Undisclosed XRP Memo From 2018 Reopens Old Wounds As Security Arguments Erupt

The crypto space is abuzz with renewed interest as prominent pro-XRP lawyer and enthusiast, John E. Deaton revealed the existence of an undisclosed XRP memo from years ago. 

Long-Hidden SEC Memo Unveiled To The Public

On August 27, lawyer and digital analyst, Bill Morgan replied to a comment made by a fellow X user, Sandy Seth. In this response, Seth had asked Morgan if the SEC presented a memo confirming that XRP did not fulfill the Howey Test. 

The question itself triggered a ripple effect that resulted in a series of arguments and discussions on the Ripple case, pushing Deaton to reveal information about the memo’s contents. 

Although a firm advocate for Ripple’s win against the SEC, Deaton first refuted claims of divulging that the memo drew inferences of XRP being security. He instead said that the memo’s information was not available to the public; however, he revealed that it was written by the United States Securities Exchange Commission’s (SEC) enforcement lawyers. 

Deaton also stated that the memo was “inconclusive” with reasons being that if the memo affirmed that XRP was a security, then the SEC would not sit on it, but would take proper legal actions against Ripple. 

The lawyer, however, claimed a possibility of the SEC using unjustifiable means to push the Ripple case forward, disclosing that prominent crypto critic, John Reed Stark has also revealed that a proper investigation should be put in place.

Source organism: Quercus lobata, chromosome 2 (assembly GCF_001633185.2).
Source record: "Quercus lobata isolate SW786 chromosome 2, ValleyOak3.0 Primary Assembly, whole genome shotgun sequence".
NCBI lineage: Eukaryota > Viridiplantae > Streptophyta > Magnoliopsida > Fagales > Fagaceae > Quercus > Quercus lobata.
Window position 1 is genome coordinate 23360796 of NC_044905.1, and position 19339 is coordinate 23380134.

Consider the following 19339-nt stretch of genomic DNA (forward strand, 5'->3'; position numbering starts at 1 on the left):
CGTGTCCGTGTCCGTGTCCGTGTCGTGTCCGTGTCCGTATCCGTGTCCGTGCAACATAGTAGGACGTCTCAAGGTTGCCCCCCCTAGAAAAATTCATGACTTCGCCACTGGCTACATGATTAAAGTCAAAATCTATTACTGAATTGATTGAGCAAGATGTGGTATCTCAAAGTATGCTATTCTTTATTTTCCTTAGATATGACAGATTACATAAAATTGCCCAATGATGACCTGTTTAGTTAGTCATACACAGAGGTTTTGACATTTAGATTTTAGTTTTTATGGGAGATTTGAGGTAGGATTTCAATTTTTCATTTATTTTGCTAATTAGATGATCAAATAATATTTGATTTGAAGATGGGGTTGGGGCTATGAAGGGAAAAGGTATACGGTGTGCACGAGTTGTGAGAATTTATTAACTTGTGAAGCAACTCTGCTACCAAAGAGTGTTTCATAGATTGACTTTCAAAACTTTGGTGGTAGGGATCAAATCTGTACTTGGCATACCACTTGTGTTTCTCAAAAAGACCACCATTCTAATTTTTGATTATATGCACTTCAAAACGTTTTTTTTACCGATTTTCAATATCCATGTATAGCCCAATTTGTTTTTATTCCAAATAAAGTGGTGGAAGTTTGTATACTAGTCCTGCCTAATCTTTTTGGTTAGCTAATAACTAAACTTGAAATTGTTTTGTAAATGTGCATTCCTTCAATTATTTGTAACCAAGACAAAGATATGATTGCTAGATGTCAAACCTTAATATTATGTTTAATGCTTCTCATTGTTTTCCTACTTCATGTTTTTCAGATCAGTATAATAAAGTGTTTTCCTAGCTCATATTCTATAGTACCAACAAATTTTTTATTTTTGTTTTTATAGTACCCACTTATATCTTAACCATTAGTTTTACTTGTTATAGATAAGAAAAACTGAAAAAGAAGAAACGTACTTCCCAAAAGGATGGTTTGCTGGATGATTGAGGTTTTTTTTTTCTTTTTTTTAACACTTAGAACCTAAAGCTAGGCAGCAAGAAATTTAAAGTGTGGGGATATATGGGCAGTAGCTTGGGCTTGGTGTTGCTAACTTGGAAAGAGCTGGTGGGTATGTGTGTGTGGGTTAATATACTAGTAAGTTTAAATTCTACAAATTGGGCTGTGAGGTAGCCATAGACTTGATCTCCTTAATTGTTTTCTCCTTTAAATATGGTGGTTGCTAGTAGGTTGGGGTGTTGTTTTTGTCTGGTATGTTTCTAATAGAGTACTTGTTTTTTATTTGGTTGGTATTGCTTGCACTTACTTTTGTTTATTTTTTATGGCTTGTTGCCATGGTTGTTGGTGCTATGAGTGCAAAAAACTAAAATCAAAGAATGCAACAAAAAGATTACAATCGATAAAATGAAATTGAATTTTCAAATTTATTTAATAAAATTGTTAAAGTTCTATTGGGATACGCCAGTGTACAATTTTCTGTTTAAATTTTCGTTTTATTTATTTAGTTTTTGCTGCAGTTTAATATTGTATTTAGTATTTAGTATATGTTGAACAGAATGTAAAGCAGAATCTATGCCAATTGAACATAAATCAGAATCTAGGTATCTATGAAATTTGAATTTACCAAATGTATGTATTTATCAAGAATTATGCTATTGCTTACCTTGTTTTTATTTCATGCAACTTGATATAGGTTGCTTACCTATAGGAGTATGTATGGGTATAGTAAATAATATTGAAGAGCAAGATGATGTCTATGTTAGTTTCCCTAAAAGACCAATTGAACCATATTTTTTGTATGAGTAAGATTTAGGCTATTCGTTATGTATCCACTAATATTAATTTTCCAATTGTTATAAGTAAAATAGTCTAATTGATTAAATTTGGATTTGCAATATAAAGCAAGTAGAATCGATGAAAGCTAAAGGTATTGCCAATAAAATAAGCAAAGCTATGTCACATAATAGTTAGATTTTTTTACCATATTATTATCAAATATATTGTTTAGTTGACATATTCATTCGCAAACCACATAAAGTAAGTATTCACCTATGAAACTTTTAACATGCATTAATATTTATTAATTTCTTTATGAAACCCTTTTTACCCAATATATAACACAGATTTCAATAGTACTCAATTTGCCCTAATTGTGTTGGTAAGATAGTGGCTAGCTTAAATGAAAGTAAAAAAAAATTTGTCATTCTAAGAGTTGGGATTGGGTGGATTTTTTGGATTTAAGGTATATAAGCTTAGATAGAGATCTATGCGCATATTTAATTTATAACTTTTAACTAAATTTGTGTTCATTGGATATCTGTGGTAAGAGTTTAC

“I believe Ripple will ultimately lose but also believe that if there were unlawful acts by an SEC official, then the IG should investigate,” Reed previously stated in an X post

Ripple (XRP) price chart from (XRP memo)

Token price struggles at $0.52 | Source: XRPUSD on

Deaton Presents Compelling Defense Of XRP Security Claims

Deaton made arguments about the SEC being aware of Ripple’s operations for years. He said that many prominent exchanges and crypto firms had used XRP as a form of payment or listed the cryptocurrency on their platform, which should confirm that the cryptocurrency was not a security. 

“Over 1700 vendors accepted XRP for payment, including Time Magazine. Also in 2019 the FSOC filed its annual report and highlighted XRP along with Bitcoin, Ether, and Litecoin, stating that these “virtual currencies” were significantly growing in market cap. Every single financial leader in the U.S. Government signed that report including Jay Clayton,” Deaton explained. 

He further added: “Also, in 2019 MoneyGram filed a form with the SEC disclosing it would be using XRP in its cross-border payments business.

Deaton also revealed that in 2015, the US Government issued an independent audit to keep track of XRP sales and audit all sales. The audit operations had seemingly gone on for years, giving the government three years’ worth of XRP sales reports and information. 

He added that in 2019, the SEC released a regulatory framework for digital assets which stated if a token functions as a virtual currency and can be readily used as “payments or as a substitute for fiat currency,” then it does not satisfy the conditions of the Howey test.

The Howey test here is a test used to determine whether a financial instrument is a security or not, and Deaton claims that the token in 2019 ticked all the boxes to not be regarded as a security. 

All things considered, the case between Ripple and the US SEC is still ongoing as the regulator filed an interlocutory appeal to reevaluate Judge Analisa Torres’s decision that programmatic XRP sales do not qualify as securities.

Featured image from iStock, chart from

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